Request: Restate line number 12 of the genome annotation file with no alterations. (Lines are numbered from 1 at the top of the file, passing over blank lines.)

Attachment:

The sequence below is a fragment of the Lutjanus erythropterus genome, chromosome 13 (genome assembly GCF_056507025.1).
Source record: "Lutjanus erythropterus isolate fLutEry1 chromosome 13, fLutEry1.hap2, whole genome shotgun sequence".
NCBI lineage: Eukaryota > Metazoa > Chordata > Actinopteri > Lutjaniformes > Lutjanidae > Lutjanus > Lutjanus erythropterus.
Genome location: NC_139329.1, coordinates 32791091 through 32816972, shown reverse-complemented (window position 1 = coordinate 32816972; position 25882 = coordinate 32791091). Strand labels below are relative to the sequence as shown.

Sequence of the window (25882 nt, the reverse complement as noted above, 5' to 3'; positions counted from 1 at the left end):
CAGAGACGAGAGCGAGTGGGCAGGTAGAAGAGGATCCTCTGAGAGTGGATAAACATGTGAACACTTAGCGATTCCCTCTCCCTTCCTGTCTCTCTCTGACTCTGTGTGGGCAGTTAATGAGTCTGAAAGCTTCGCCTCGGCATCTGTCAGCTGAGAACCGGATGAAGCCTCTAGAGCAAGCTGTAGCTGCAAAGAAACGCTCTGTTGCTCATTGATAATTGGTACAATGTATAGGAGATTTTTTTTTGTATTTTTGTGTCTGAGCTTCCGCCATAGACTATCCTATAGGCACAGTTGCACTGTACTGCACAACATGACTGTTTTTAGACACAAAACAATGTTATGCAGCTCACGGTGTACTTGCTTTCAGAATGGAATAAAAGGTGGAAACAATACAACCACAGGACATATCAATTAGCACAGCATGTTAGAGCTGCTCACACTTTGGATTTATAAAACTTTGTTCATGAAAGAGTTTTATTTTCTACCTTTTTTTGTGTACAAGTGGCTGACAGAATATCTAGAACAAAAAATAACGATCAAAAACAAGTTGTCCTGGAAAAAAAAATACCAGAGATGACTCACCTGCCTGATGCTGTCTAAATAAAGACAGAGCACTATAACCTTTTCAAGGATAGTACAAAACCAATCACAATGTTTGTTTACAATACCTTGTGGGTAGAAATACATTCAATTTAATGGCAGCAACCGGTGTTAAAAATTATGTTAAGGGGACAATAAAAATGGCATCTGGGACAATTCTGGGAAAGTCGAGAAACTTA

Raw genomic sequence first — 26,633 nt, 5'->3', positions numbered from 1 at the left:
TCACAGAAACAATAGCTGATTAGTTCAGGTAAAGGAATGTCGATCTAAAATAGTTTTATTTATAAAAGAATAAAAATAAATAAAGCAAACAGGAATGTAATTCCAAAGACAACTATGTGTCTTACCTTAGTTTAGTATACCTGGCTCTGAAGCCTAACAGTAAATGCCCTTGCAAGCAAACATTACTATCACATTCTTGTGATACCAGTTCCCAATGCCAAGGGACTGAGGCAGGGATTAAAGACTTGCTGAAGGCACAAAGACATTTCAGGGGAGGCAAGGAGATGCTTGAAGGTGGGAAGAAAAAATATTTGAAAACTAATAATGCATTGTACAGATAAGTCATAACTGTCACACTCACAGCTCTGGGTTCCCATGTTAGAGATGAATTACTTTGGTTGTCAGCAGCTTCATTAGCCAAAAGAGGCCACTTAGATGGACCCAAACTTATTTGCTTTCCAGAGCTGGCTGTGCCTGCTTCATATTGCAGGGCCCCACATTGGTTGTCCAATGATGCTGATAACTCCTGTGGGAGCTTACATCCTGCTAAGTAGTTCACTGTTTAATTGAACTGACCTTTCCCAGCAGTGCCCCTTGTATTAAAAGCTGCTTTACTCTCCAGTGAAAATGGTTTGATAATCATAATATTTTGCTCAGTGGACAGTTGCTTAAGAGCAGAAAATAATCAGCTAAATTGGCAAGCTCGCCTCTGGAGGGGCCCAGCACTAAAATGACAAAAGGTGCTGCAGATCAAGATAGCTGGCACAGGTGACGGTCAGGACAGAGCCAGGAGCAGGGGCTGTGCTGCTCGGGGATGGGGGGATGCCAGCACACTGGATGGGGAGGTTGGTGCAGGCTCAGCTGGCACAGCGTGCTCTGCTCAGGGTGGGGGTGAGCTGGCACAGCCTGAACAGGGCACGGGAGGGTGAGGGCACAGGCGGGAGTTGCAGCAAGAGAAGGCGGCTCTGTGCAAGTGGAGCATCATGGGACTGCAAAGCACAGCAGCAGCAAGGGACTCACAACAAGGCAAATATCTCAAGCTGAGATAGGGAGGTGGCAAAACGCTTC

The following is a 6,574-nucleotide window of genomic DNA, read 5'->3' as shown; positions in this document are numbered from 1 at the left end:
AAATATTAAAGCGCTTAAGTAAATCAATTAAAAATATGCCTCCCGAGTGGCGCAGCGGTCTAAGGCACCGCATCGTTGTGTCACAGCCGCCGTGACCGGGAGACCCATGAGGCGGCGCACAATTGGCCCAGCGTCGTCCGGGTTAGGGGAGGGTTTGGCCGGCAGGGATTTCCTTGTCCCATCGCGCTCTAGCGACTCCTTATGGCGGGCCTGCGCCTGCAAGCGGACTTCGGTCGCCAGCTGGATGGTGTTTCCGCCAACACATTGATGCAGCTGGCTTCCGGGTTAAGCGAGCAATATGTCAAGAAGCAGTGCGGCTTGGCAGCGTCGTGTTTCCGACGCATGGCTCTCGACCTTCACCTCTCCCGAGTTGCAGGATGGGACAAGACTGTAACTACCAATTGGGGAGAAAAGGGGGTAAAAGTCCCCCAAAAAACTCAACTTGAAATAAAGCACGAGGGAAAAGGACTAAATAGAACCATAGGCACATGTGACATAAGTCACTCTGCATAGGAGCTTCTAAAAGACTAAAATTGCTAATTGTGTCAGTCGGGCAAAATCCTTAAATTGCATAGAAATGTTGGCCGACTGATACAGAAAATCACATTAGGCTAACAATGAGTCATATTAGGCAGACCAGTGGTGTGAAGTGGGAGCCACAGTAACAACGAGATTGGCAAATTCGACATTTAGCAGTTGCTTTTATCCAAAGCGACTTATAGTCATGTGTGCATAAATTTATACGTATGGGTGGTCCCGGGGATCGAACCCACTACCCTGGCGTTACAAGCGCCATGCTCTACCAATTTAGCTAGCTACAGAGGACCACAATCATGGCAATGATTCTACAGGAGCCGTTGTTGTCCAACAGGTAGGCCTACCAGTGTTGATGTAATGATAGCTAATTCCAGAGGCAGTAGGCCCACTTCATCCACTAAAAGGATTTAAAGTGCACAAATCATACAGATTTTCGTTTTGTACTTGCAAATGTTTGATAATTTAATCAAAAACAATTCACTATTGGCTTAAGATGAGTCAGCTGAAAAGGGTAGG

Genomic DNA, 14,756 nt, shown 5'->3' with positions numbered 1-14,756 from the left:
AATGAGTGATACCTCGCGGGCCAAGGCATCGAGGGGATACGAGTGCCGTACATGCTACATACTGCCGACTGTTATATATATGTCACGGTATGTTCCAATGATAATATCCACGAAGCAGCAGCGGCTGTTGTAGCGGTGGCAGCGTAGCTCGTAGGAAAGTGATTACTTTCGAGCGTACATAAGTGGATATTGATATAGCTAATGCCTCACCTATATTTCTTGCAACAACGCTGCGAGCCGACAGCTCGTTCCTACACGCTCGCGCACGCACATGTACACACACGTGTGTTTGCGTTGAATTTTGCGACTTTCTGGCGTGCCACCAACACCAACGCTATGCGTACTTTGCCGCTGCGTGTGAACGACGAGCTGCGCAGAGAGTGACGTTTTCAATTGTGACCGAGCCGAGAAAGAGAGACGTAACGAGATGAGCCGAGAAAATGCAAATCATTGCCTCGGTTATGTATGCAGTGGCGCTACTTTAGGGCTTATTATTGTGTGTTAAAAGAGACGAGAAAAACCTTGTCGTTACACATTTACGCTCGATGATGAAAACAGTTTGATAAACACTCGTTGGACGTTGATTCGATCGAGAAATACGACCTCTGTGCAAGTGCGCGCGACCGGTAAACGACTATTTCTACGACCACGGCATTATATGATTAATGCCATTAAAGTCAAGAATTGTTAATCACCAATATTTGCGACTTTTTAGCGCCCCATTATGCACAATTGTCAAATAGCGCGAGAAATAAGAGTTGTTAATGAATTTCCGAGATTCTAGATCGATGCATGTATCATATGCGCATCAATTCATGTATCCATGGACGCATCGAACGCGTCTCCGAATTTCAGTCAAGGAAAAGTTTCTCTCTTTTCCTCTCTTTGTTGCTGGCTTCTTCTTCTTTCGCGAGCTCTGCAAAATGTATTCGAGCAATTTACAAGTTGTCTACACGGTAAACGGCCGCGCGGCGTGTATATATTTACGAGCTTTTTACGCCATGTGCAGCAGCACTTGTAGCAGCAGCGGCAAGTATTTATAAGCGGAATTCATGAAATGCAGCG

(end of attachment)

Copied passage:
AATGAGTGATACCTCGCGGGCCAAGGCATCGAGGGGATACGAGTGCCGTACATGCTACATACTGCCGACTGTTATATATATGTCACGGTATGTTCCAATGATAATATCCACGAAGCAGCAGCGGCTGTTGTAGCGGTGGCAGCGTAGCTCGTAGGAAAGTGATTACTTTCGAGCGTACATAAGTGGATATTGATATAGCTAATGCCTCACCTATATTTCTTGCAACAACGCTGCGAGCCGACAGCTCGTTCCTACACGCTCGCGCACGCACATGTACACACACGTGTGTTTGCGTTGAATTTTGCGACTTTCTGGCGTGCCACCAACACCAACGCTATGCGTACTTTGCCGCTGCGTGTGAACGACGAGCTGCGCAGAGAGTGACGTTTTCAATTGTGACCGAGCCGAGAAAGAGAGACGTAACGAGATGAGCCGAGAAAATGCAAATCATTGCCTCGGTTATGTATGCAGTGGCGCTACTTTAGGGCTTATTATTGTGTGTTAAAAGAGACGAGAAAAACCTTGTCGTTACACATTTACGCTCGATGATGAAAACAGTTTGATAAACACTCGTTGGACGTTGATTCGATCGAGAAATACGACCTCTGTGCAAGTGCGCGCGACCGGTAAACGACTATTTCTACGACCACGGCATTATATGATTAATGCCATTAAAGTCAAGAATTGTTAATCACCAATATTTGCGACTTTTTAGCGCCCCATTATGCACAATTGTCAAATAGCGCGAGAAATAAGAGTTGTTAATGAATTTCCGAGATTCTAGATCGATGCATGTATCATATGCGCATCAATTCATGTATCCATGGACGCATCGAACGCGTCTCCGAATTTCAGTCAAGGAAAAGTTTCTCTCTTTTCCTCTCTTTGTTGCTGGCTTCTTCTTCTTTCGCGAGCTCTGCAAAATGTATTCGAGCAATTTACAAGTTGTCTACACGGTAAACGGCCGCGCGGCGTGTATATATTTACGAGCTTTTTACGCCATGTGCAGCAGCACTTGTAGCAGCAGCGGCAAGTATTTATAAGCGGAATTCATGAAATGCAGCG